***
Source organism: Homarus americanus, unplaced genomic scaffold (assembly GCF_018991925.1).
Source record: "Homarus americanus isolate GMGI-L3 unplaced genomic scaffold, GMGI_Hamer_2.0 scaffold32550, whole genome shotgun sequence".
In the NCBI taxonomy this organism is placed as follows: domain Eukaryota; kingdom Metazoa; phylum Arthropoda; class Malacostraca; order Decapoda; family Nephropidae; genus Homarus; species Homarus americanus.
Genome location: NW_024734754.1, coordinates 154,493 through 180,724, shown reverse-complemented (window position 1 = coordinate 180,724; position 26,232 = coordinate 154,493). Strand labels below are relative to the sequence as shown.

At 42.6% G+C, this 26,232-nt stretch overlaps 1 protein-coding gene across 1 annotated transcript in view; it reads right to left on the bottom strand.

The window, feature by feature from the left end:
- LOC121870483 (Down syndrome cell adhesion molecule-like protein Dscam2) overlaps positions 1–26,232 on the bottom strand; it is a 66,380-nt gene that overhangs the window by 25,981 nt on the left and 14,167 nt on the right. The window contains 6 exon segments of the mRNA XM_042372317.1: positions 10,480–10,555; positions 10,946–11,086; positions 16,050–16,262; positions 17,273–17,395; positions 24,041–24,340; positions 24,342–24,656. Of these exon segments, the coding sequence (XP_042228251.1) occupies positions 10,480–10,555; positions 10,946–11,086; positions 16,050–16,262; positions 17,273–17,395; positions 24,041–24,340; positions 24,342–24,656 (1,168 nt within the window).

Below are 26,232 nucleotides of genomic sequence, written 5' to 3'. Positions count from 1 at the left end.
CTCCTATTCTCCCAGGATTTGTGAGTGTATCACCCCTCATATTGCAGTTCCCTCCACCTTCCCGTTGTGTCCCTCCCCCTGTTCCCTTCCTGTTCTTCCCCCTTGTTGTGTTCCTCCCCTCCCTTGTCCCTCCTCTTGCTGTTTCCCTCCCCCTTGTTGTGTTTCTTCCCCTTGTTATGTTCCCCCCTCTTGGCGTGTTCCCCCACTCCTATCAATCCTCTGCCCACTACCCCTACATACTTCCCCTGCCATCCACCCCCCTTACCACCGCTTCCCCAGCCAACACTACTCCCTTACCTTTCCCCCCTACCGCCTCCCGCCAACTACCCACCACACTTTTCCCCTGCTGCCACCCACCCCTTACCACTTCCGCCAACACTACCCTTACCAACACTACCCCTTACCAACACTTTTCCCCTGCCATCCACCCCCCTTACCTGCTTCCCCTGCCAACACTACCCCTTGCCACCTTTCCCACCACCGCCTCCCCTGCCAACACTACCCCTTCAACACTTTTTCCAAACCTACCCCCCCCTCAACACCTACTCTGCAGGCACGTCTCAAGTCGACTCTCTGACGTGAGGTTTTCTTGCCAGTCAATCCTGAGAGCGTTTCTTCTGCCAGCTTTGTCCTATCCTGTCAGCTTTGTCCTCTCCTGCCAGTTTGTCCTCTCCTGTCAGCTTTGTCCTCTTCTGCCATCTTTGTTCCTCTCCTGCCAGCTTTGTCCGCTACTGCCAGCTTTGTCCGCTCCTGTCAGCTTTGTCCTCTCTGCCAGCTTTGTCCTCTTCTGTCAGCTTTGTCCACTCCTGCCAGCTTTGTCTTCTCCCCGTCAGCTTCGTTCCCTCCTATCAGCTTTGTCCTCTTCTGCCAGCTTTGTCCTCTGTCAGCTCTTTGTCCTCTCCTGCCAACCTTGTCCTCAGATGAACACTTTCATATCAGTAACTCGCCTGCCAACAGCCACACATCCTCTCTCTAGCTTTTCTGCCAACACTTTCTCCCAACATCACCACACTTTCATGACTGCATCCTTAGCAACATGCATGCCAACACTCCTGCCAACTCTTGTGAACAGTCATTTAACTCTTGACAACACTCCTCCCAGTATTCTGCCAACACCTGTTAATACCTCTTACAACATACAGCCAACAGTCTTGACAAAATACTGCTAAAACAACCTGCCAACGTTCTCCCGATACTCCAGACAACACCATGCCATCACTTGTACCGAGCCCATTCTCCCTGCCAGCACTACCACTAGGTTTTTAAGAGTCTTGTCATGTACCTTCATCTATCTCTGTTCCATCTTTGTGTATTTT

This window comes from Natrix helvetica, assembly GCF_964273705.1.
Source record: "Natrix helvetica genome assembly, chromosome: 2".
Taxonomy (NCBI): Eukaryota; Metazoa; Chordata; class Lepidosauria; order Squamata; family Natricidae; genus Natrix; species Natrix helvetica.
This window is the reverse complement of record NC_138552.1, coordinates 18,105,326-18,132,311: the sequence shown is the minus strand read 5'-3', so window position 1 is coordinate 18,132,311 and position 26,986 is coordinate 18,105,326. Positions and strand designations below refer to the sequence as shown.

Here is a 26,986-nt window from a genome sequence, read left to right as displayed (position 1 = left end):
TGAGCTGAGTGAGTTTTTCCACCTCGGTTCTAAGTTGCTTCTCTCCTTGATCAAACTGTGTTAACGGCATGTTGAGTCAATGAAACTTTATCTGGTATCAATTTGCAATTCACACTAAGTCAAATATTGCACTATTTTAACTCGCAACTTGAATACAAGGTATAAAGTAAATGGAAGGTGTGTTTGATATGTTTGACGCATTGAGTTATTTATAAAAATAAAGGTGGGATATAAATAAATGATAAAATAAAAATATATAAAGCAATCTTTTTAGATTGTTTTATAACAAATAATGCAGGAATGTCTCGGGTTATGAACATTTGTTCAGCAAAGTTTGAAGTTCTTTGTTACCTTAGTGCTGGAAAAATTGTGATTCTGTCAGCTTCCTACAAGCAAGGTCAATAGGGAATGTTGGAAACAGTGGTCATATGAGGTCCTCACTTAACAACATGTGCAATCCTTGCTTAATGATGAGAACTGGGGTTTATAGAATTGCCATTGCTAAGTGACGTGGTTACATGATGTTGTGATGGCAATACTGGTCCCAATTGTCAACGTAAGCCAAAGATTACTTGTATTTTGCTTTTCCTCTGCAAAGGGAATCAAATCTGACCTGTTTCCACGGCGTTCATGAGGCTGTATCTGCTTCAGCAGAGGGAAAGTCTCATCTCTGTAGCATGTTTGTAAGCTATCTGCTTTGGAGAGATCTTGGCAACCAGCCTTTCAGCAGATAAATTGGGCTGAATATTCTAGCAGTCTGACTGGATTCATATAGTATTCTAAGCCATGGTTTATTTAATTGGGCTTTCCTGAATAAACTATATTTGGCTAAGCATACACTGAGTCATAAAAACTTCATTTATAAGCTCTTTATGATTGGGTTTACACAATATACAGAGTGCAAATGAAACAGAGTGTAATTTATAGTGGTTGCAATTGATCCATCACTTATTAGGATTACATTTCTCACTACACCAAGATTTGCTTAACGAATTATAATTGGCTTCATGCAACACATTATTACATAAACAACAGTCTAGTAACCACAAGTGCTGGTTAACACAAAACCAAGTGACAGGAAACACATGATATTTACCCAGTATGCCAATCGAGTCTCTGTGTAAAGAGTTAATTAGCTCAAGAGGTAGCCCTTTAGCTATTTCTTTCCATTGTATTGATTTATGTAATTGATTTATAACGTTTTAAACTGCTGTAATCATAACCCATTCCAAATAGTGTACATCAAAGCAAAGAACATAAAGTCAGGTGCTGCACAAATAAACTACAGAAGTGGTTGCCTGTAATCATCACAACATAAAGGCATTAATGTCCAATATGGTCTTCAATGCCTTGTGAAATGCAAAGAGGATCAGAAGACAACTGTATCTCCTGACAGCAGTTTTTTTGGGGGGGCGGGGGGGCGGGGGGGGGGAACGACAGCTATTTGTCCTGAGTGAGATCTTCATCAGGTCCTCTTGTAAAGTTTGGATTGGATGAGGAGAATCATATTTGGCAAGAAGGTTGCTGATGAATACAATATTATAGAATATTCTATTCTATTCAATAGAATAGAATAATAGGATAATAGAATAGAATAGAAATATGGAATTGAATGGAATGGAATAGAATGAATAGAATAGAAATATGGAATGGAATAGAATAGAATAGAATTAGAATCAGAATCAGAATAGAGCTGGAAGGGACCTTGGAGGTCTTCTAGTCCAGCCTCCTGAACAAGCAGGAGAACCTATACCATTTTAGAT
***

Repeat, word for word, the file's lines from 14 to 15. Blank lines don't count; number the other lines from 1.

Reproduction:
Here is a 26,986-nt window from a genome sequence, read left to right as displayed (position 1 = left end):
TGAGCTGAGTGAGTTTTTCCACCTCGGTTCTAAGTTGCTTCTCTCCTTGATCAAACTGTGTTAACGGCATGTTGAGTCAATGAAACTTTATCTGGTATCAATTTGCAATTCACACTAAGTCAAATATTGCACTATTTTAACTCGCAACTTGAATACAAGGTATAAAGTAAATGGAAGGTGTGTTTGATATGTTTGACGCATTGAGTTATTTATAAAAATAAAGGTGGGATATAAATAAATGATAAAATAAAAATATATAAAGCAATCTTTTTAGATTGTTTTATAACAAATAATGCAGGAATGTCTCGGGTTATGAACATTTGTTCAGCAAAGTTTGAAGTTCTTTGTTACCTTAGTGCTGGAAAAATTGTGATTCTGTCAGCTTCCTACAAGCAAGGTCAATAGGGAATGTTGGAAACAGTGGTCATATGAGGTCCTCACTTAACAACATGTGCAATCCTTGCTTAATGATGAGAACTGGGGTTTATAGAATTGCCATTGCTAAGTGACGTGGTTACATGATGTTGTGATGGCAATACTGGTCCCAATTGTCAACGTAAGCCAAAGATTACTTGTATTTTGCTTTTCCTCTGCAAAGGGAATCAAATCTGACCTGTTTCCACGGCGTTCATGAGGCTGTATCTGCTTCAGCAGAGGGAAAGTCTCATCTCTGTAGCATGTTTGTAAGCTATCTGCTTTGGAGAGATCTTGGCAACCAGCCTTTCAGCAGATAAATTGGGCTGAATATTCTAGCAGTCTGACTGGATTCATATAGTATTCTAAGCCATGGTTTATTTAATTGGGCTTTCCTGAATAAACTATATTTGGCTAAGCATACACTGAGTCATAAAAACTTCATTTATAAGCTCTTTATGATTGGGTTTACACAATATACAGAGTGCAAATGAAACAGAGTGTAATTTATAGTGGTTGCAATTGATCCATCACTTATTAGGATTACATTTCTCACTACACCAAGATTTGCTTAACGAATTATAATTGGCTTCATGCAACACATTATTACATAAACAACAGTCTAGTAACCACAAGTGCTGGTTAACACAAAACCAAGTGACAGGAAACACATGATATTTACCCAGTATGCCAATCGAGTCTCTGTGTAAAGAGTTAATTAGCTCAAGAGGTAGCCCTTTAGCTATTTCTTTCCATTGTATTGATTTATGTAATTGATTTATAACGTTTTAAACTGCTGTAATCATAACCCATTCCAAATAGTGTACATCAAAGCAAAGAACATAAAGTCAGGTGCTGCACAAATAAACTACAGAAGTGGTTGCCTGTAATCATCACAACATAAAGGCATTAATGTCCAATATGGTCTTCAATGCCTTGTGAAATGCAAAGAGGATCAGAAGACAACTGTATCTCCTGACAGCAGTTTTTTTGGGGGGGCGGGGGGGCGGGGGGGGGGAACGACAGCTATTTGTCCTGAGTGAGATCTTCATCAGGTCCTCTTGTAAAGTTTGGATTGGATGAGGAGAATCATATTTGGCAAGAAGGTTGCTGATGAATACAATATTATAGAATATTCTATTCTATTCAATAGAATAGAATAATAGGATAATAGAATAGAATAGAAATATGGAATTGAATGGAATGGAATAGAATGAATAGAATAGAAATATGGAATGGAATAGAATAGAATAGAATTAGAATCAGAATCAGAATAGAGCTGGAAGGGACCTTGGAGGTCTTCTAGTCCAGCCTCCTGAACAAGCAGGAGAACCTATACCATTTTAGAT